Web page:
I'm guessing that -- like me -- you didn't buy shares of Microsoft (NASDAQ:MSFT) when it went public in March 1986.

And so, unlike Bill Gates, you're not enjoying your cumulative 31,338% return and an early retirement.

I'll similarly bet that -- also like me -- you didn't purchase shares of Amazon.com (NASDAQ:AMZN) when it IPO'd in 1997, which has brought investors a return of just 4,588% through 2007.

Oh, well
We could easily sulk over what we could have done in the past, but that won't help us get rich. Those specific opportunities are long gone.

But there are plenty more where those came from, right? And we're wise to look several steps into the future -- and find the companies that could become "the next Microsoft," right?

Or not
If you're looking for the next Microsoft or the next Amazon.com, you're making a mistake.

Yes, the next technology disrupter will make early investors wealthy beyond their wildest dreams.

But for every company that makes a substantial technological leap, countless others end up being mere fads and, worse yet, wind up costing the early, passionate investors a lot of cold, hard cash. To be blunt: The odds of finding the next Microsoft are against you.

Case in point …
Remember Iomega?

This highflier burst onto the tech scene in the mid-1990s with its proprietary Zip drives, boasting the storage capacity of a hard drive with the portability of a floppy disk. Many investors believed this company was the next hot thing -- and they shot the company's market capitalization as high as $6 billion in 1996.

Fast-forward to 2008. I don't know about you, but I can't remember the last time I've seen a Zip disk carried into a meeting. And the stock? The only breakthrough here is that the company was recently purchased by EMC (NYSE:EMC) for $213 million. (From 1997 to 2007, Iomega was among the worst performers in the market.)

So rather than enjoying the wealth that they thought would surely accompany the next big thing in tech, the unfortunate investors who bought in at the high -- around $102 a share -- and stuck with it until the buyout booked a 96% loss.

Don't let it happen to you
Rather than look for companies that appear to be "the next hot stock," invest in companies with much better odds of actually making you wealthy.

What would those look like? As my colleague Tim Hanson has consistently pointed out, the best stocks for the next 10 years will be the stocks that today are:

  1. Obscure.
  2. Ignored.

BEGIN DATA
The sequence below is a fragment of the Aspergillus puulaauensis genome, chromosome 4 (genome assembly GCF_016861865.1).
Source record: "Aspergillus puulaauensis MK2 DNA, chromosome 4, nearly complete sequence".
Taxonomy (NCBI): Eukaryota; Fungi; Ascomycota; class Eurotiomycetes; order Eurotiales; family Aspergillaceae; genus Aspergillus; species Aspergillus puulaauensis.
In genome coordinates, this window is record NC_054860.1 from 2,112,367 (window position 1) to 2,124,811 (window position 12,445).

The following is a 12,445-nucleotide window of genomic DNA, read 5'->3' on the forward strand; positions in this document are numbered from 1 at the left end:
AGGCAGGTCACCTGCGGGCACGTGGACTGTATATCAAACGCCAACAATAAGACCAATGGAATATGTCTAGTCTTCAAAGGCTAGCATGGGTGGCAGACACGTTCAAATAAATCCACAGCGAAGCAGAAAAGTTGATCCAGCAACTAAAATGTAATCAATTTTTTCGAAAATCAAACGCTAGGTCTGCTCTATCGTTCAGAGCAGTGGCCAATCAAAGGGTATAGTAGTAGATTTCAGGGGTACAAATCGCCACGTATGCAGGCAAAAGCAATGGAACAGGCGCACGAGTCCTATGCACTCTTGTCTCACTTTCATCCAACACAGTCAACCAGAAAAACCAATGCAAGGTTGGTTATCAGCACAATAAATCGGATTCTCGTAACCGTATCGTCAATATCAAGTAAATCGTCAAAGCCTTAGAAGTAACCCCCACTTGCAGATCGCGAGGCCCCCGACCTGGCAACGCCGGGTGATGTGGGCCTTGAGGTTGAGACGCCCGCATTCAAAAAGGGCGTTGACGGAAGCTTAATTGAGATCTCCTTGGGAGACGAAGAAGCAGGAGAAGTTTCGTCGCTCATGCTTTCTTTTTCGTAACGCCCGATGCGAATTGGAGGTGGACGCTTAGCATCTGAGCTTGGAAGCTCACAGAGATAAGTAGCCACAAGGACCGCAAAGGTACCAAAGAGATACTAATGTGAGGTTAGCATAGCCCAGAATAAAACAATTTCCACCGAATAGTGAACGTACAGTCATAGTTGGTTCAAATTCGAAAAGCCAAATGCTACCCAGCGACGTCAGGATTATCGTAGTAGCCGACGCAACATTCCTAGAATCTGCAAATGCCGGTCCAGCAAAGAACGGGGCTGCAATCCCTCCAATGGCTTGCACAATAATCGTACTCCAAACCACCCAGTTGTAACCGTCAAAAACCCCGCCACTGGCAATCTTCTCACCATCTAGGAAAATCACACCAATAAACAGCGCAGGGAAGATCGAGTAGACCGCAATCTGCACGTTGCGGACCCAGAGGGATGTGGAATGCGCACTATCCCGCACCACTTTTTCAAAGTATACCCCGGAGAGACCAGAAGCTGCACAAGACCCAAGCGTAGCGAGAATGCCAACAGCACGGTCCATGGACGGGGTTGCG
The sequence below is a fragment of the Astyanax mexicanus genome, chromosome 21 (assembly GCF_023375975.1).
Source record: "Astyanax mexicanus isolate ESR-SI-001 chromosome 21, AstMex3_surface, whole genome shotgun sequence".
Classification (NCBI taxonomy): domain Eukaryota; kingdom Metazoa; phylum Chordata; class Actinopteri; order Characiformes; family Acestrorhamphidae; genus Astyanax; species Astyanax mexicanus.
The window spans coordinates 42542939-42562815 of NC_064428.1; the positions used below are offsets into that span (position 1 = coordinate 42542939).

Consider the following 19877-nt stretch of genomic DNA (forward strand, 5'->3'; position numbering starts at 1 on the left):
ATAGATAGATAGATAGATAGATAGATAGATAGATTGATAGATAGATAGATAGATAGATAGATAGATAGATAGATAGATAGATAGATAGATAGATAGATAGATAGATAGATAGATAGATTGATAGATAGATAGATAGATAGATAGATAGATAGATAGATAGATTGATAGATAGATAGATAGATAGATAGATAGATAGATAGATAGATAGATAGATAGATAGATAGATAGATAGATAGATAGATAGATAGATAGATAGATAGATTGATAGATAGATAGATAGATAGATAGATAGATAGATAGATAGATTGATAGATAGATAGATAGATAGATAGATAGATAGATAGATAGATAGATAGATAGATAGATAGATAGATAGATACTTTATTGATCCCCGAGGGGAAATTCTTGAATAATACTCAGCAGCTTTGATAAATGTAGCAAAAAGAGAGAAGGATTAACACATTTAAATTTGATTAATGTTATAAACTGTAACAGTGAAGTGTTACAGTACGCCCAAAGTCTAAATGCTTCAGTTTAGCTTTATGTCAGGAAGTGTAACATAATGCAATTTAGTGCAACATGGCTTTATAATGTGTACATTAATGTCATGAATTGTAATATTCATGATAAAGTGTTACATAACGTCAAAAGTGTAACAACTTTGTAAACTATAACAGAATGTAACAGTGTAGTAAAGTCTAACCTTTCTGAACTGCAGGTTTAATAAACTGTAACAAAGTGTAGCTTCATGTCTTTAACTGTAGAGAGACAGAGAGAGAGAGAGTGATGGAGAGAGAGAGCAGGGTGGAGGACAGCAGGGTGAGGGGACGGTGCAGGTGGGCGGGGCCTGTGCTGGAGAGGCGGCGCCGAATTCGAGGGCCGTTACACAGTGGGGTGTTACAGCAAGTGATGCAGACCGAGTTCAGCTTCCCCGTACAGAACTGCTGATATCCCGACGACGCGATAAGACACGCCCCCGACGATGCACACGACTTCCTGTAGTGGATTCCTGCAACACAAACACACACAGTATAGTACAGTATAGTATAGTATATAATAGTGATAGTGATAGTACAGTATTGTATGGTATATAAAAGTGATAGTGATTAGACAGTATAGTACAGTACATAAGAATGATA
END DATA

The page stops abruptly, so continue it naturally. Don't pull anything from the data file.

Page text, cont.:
3. Small.

It's those first two points that really stick out. Trendy stocks get bid up to lofty, unsustainable valuations -- because investors aren't investing in those companies, they're speculating in them.

Obscure companies operate in below-the-radar industries. Ignored companies have very little analyst coverage. And small companies -- well, this one's self-explanatory, but the important takeaway is that small companies simply have more room to run than large ones. Put those things together and toss in insider ownership -- a measure of a small company with invested (and, therefore, generally dedicated) management -- and you may have a formula for success.

Here are a few companies that meet those criteria today:


Market Capitalization

Analysts Covering

Insider Ownership

TBS International (NASDAQ:TBSI)

$950 million




$794 million



Forrester Research

$736 million



Hill International (NYSE:HIL)

$610 million



Zhongpin (NASDAQ:HOGS)

$263 million



Only more in-depth research -- and time -- will tell, but if you're investigating these stocks (or stocks like them), you're at least fishing in the right pond!

Uncovering small, underfollowed, and obscure companies is our mission at Motley Fool Hidden Gems -- and since the service's inception more than five years ago, our picks are beating the S&P 500 by an average of more than 15 percentage points.

Given today's market turmoil and volatility, we believe there are more than a few attractively priced small companies. If you'd like to see what we're recommending, click here to try Hidden Gems free for the next 30 days.

Adam J. Wiederman does not own any shares of the companies mentioned above. The Motley Fool owns shares of IPG Photonics, which is a Rule Breakers pick. Microsoft is an Inside Value recommendation and Amazon.com is a Stock Advisor recommendation. All Fools obey a strict disclosure policy.